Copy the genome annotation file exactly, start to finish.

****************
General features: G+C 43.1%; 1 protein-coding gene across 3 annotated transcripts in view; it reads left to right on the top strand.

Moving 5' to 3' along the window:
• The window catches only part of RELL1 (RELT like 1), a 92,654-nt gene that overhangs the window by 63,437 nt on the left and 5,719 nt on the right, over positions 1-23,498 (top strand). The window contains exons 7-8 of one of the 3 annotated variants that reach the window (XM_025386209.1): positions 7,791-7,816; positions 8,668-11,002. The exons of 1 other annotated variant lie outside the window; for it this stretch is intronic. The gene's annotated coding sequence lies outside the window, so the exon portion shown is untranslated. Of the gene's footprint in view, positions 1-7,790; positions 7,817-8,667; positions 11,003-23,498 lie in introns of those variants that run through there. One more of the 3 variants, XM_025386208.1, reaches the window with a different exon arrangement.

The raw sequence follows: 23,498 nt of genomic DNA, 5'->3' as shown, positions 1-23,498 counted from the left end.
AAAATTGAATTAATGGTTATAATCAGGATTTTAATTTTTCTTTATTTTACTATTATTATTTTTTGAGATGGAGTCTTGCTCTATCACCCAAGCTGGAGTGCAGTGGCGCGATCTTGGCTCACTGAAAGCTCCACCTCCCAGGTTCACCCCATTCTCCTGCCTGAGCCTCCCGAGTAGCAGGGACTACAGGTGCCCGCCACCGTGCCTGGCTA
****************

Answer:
General features: G+C 43.1%; 1 protein-coding gene across 3 annotated transcripts in view; it reads left to right on the top strand.

Moving 5' to 3' along the window:
• The window catches only part of RELL1 (RELT like 1), a 92,654-nt gene that overhangs the window by 63,437 nt on the left and 5,719 nt on the right, over positions 1-23,498 (top strand). The window contains exons 7-8 of one of the 3 annotated variants that reach the window (XM_025386209.1): positions 7,791-7,816; positions 8,668-11,002. The exons of 1 other annotated variant lie outside the window; for it this stretch is intronic. The gene's annotated coding sequence lies outside the window, so the exon portion shown is untranslated. Of the gene's footprint in view, positions 1-7,790; positions 7,817-8,667; positions 11,003-23,498 lie in introns of those variants that run through there. One more of the 3 variants, XM_025386208.1, reaches the window with a different exon arrangement.

The raw sequence follows: 23,498 nt of genomic DNA, 5'->3' as shown, positions 1-23,498 counted from the left end.
AAAATTGAATTAATGGTTATAATCAGGATTTTAATTTTTCTTTATTTTACTATTATTATTTTTTGAGATGGAGTCTTGCTCTATCACCCAAGCTGGAGTGCAGTGGCGCGATCTTGGCTCACTGAAAGCTCCACCTCCCAGGTTCACCCCATTCTCCTGCCTGAGCCTCCCGAGTAGCAGGGACTACAGGTGCCCGCCACCGTGCCTGGCTA